Fleur and Jon continue to see one another and believe they are very much in love. Their interest in their family's history, particularly the feud between their grandfathers and fathers ... See full summary »

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(novel), (dramatisation)
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Cast

Episode credited cast:
Andrew Armour ...
Jack Cardigan (as Richard Armour)
June Barry ...
...
Anne De Vigier ...
Susan Hampshire ...
Stephen Hubay ...
Stumolowski
...
Patricia Leventon ...
Trudi (as Petricia Leventon)
...
Dalia Penn ...
Nicholas Pennell ...
Eric Porter ...
...
...
Julia White ...
Coaker
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Fleur and Jon continue to see one another and believe they are very much in love. Their interest in their family's history, particularly the feud between their grandfathers and fathers continues to occupy much of their time but initially at least, they are unable to find out anything. Jolyon respects Irene wishes and tells Jon nothing, but June believes they have made the wrong decision. Michael Mont speaks to Soames about his interest in Fleur who is having his own marital difficulties at present. Jolyon is seeing a doctor and is keeping his medical condition a secret from everyone. When Fleur finally learns the great family secret, she enlists June to arrange for her to see Jon privately, though her plans are not what would one would expect. Written by garykmcd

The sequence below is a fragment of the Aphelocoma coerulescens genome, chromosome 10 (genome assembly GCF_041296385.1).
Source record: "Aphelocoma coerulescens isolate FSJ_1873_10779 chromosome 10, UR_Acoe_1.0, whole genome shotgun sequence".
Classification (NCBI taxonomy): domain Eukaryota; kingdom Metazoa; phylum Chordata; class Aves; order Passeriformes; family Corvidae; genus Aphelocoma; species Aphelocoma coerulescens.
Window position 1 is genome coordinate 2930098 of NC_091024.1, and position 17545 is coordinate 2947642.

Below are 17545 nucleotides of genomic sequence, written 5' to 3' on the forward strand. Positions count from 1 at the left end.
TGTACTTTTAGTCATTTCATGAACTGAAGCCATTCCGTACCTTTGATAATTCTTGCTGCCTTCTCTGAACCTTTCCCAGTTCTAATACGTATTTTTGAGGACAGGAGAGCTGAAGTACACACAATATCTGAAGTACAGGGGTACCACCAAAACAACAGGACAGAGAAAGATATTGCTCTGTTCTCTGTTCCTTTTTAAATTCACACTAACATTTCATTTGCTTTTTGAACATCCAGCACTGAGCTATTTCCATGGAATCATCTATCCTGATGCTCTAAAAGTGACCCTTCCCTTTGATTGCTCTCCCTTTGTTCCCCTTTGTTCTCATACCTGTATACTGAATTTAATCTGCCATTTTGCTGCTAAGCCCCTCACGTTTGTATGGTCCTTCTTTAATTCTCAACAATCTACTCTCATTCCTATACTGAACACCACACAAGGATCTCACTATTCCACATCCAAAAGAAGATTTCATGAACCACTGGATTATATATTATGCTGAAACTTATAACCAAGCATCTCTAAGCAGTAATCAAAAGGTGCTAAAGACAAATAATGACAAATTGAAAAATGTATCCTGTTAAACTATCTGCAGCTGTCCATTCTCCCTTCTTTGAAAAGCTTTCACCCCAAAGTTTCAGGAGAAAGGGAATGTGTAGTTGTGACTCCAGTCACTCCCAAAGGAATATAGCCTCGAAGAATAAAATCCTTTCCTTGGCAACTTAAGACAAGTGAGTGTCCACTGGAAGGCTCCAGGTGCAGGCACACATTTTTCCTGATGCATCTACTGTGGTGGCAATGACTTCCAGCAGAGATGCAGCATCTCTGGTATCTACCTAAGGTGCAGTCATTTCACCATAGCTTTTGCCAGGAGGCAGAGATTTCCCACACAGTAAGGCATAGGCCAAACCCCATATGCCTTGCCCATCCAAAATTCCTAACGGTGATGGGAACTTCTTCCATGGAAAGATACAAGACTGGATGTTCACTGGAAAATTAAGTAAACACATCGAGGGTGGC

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Drama

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4 January 1970 (USA)  »

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1.33 : 1
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Fathers and Daughters
28 November 2015 | by (Cieszyn, Poland) – See all my reviews

"Now is an emotion that most Forsytes disapprove of unless they fell in love. Even if they had, they had got off it pretty quickly not being able to reconcile their principles, extravagance involved. These young Forsytes have got it bad as they say nowadays, and having got it is their property. Who will try to deprive them of it?" Jo's words nicely foretell the events to come.